Warning: This work has been rated 16+ for language.
Inkashi didn’t kick nearly as much as I expected her to, and she handled the transition a lot better than Lazuli had. After the initial shock of being in the astral plane, she clutched my arm and huddled next to me as I led her through the vastness. She ignored Tamiyat, who was getting closer and growing more detailed, but she did see her. What she thought of the primordial, she didn’t say.
I found egress near the crest of the mountain pass and pulled Inkashi out after me. Although I’d thought she had handled herself well, when we exited she started shivering and gave the sky a harried glance.
“What was that place?” she whispered.
“The astral realm.” I gripped her shoulder to keep her from pitching over. She looked really unstable on her feet.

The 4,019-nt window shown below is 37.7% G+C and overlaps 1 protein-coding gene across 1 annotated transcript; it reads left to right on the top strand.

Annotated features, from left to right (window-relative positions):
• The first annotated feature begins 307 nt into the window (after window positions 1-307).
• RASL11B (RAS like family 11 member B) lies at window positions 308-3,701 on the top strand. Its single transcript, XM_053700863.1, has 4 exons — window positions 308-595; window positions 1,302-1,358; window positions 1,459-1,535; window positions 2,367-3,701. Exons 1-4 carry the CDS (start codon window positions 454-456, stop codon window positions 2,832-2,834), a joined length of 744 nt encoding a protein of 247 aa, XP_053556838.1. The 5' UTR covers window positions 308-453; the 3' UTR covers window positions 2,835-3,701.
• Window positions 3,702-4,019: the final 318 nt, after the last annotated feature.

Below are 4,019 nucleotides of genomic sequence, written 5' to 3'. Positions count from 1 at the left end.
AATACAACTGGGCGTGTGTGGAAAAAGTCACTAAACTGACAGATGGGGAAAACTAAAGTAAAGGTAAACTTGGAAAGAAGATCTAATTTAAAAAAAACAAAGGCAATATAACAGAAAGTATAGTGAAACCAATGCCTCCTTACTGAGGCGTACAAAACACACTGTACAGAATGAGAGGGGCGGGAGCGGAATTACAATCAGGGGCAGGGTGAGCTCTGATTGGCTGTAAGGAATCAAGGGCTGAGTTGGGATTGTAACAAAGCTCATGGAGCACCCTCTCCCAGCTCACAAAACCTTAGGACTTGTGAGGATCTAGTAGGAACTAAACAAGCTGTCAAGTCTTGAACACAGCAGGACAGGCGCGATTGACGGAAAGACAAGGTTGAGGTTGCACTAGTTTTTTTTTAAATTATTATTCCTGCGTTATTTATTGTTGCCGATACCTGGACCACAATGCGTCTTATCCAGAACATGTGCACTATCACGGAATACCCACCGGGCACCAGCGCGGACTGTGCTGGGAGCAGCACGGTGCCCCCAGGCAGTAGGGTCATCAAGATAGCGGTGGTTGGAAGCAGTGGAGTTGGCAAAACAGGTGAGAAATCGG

Shaking her head, she slid to the ground. “And Marudak goes through that every time he traverses a portal? Gods help us.”
“He likely doesn’t.” I tugged at the mountain magic, questing to see if I could open a portal now that I was in mostly uncontested territory. The ley of the land resisted like sticky syrup, but at least it wasn’t combative. I ripped open a rend with some effort. “You’ve never traveled through a portal before?”
“Marudak has his own,” she said, eyeing mine with distrust. “When the gods need to move, he opens the common way and carries us through. But we rarely leave the divine land, unless he grants us leave to perform our duties throughout Paedea.”
I scowled. If Marudak had private pathways that weren’t in the astral plane, he may have discovered, or built, a separate transcendent realm. More complications we didn’t need.
Inkashi waved a limp hand towards the sparking opening. “Is that where I go to die?”